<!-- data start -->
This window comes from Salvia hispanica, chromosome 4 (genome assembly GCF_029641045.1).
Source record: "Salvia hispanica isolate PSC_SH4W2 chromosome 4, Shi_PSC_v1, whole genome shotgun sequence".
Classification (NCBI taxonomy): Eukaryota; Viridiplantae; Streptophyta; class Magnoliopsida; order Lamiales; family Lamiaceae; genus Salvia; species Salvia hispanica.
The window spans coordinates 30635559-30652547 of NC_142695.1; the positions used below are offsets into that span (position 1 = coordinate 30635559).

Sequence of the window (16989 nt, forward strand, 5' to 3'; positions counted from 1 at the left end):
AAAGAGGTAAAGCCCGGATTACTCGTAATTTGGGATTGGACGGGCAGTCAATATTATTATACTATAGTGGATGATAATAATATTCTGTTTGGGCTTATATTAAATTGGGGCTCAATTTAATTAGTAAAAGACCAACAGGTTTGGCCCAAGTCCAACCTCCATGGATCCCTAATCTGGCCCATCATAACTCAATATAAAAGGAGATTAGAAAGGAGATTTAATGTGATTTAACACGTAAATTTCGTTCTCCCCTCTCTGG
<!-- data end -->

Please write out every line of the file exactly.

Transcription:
This window comes from Salvia hispanica, chromosome 4 (genome assembly GCF_029641045.1).
Source record: "Salvia hispanica isolate PSC_SH4W2 chromosome 4, Shi_PSC_v1, whole genome shotgun sequence".
Classification (NCBI taxonomy): Eukaryota; Viridiplantae; Streptophyta; class Magnoliopsida; order Lamiales; family Lamiaceae; genus Salvia; species Salvia hispanica.
The window spans coordinates 30635559-30652547 of NC_142695.1; the positions used below are offsets into that span (position 1 = coordinate 30635559).

Sequence of the window (16989 nt, forward strand, 5' to 3'; positions counted from 1 at the left end):
AAAGAGGTAAAGCCCGGATTACTCGTAATTTGGGATTGGACGGGCAGTCAATATTATTATACTATAGTGGATGATAATAATATTCTGTTTGGGCTTATATTAAATTGGGGCTCAATTTAATTAGTAAAAGACCAACAGGTTTGGCCCAAGTCCAACCTCCATGGATCCCTAATCTGGCCCATCATAACTCAATATAAAAGGAGATTAGAAAGGAGATTTAATGTGATTTAACACGTAAATTTCGTTCTCCCCTCTCTGG